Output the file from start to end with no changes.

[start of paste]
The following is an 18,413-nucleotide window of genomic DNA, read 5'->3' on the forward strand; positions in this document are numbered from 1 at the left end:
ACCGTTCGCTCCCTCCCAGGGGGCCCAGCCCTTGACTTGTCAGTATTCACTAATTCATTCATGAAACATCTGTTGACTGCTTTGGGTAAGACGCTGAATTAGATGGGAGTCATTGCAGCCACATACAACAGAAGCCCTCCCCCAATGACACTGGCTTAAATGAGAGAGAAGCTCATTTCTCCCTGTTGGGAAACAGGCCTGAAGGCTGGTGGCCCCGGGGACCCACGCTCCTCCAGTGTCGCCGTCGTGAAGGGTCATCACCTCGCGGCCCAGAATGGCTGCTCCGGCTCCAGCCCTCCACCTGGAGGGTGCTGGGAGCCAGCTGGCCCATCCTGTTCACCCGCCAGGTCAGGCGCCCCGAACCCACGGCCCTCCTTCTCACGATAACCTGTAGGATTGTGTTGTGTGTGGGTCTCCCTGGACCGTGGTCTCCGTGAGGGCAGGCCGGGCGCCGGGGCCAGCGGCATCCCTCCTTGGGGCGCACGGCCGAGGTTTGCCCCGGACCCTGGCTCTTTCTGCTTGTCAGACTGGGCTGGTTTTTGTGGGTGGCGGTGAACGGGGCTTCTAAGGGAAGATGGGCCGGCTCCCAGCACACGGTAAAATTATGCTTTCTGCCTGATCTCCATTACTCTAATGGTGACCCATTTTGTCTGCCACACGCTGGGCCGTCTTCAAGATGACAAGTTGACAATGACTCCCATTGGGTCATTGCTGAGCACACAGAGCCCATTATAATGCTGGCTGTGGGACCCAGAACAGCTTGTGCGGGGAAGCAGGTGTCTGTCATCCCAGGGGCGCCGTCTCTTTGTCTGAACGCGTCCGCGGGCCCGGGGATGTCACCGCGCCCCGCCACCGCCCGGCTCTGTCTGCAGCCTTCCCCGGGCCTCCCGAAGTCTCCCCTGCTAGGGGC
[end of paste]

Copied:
The following is an 18,413-nucleotide window of genomic DNA, read 5'->3' on the forward strand; positions in this document are numbered from 1 at the left end:
ACCGTTCGCTCCCTCCCAGGGGGCCCAGCCCTTGACTTGTCAGTATTCACTAATTCATTCATGAAACATCTGTTGACTGCTTTGGGTAAGACGCTGAATTAGATGGGAGTCATTGCAGCCACATACAACAGAAGCCCTCCCCCAATGACACTGGCTTAAATGAGAGAGAAGCTCATTTCTCCCTGTTGGGAAACAGGCCTGAAGGCTGGTGGCCCCGGGGACCCACGCTCCTCCAGTGTCGCCGTCGTGAAGGGTCATCACCTCGCGGCCCAGAATGGCTGCTCCGGCTCCAGCCCTCCACCTGGAGGGTGCTGGGAGCCAGCTGGCCCATCCTGTTCACCCGCCAGGTCAGGCGCCCCGAACCCACGGCCCTCCTTCTCACGATAACCTGTAGGATTGTGTTGTGTGTGGGTCTCCCTGGACCGTGGTCTCCGTGAGGGCAGGCCGGGCGCCGGGGCCAGCGGCATCCCTCCTTGGGGCGCACGGCCGAGGTTTGCCCCGGACCCTGGCTCTTTCTGCTTGTCAGACTGGGCTGGTTTTTGTGGGTGGCGGTGAACGGGGCTTCTAAGGGAAGATGGGCCGGCTCCCAGCACACGGTAAAATTATGCTTTCTGCCTGATCTCCATTACTCTAATGGTGACCCATTTTGTCTGCCACACGCTGGGCCGTCTTCAAGATGACAAGTTGACAATGACTCCCATTGGGTCATTGCTGAGCACACAGAGCCCATTATAATGCTGGCTGTGGGACCCAGAACAGCTTGTGCGGGGAAGCAGGTGTCTGTCATCCCAGGGGCGCCGTCTCTTTGTCTGAACGCGTCCGCGGGCCCGGGGATGTCACCGCGCCCCGCCACCGCCCGGCTCTGTCTGCAGCCTTCCCCGGGCCTCCCGAAGTCTCCCCTGCTAGGGGC